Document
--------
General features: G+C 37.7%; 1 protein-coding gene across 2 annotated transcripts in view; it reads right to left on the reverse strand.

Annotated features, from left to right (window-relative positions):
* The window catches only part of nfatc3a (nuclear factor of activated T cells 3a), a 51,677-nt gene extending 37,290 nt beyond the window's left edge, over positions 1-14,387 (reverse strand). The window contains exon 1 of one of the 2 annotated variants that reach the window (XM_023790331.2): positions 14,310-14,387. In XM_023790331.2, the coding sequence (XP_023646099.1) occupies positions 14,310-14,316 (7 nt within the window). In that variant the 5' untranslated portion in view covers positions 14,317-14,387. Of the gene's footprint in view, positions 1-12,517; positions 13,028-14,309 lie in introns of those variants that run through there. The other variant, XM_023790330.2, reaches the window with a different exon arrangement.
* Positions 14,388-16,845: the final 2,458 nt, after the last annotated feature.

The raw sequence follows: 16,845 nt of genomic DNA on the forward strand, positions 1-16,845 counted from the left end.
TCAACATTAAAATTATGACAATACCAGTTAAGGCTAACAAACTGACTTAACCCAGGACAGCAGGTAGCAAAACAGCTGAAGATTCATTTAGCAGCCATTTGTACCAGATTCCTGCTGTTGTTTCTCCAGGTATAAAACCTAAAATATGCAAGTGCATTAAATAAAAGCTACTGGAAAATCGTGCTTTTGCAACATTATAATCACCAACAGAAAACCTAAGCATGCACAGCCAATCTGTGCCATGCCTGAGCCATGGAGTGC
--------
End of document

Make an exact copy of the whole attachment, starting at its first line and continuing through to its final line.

General features: G+C 37.7%; 1 protein-coding gene across 2 annotated transcripts in view; it reads right to left on the reverse strand.

Annotated features, from left to right (window-relative positions):
* The window catches only part of nfatc3a (nuclear factor of activated T cells 3a), a 51,677-nt gene extending 37,290 nt beyond the window's left edge, over positions 1-14,387 (reverse strand). The window contains exon 1 of one of the 2 annotated variants that reach the window (XM_023790331.2): positions 14,310-14,387. In XM_023790331.2, the coding sequence (XP_023646099.1) occupies positions 14,310-14,316 (7 nt within the window). In that variant the 5' untranslated portion in view covers positions 14,317-14,387. Of the gene's footprint in view, positions 1-12,517; positions 13,028-14,309 lie in introns of those variants that run through there. The other variant, XM_023790330.2, reaches the window with a different exon arrangement.
* Positions 14,388-16,845: the final 2,458 nt, after the last annotated feature.

The raw sequence follows: 16,845 nt of genomic DNA on the forward strand, positions 1-16,845 counted from the left end.
TCAACATTAAAATTATGACAATACCAGTTAAGGCTAACAAACTGACTTAACCCAGGACAGCAGGTAGCAAAACAGCTGAAGATTCATTTAGCAGCCATTTGTACCAGATTCCTGCTGTTGTTTCTCCAGGTATAAAACCTAAAATATGCAAGTGCATTAAATAAAAGCTACTGGAAAATCGTGCTTTTGCAACATTATAATCACCAACAGAAAACCTAAGCATGCACAGCCAATCTGTGCCATGCCTGAGCCATGGAGTGC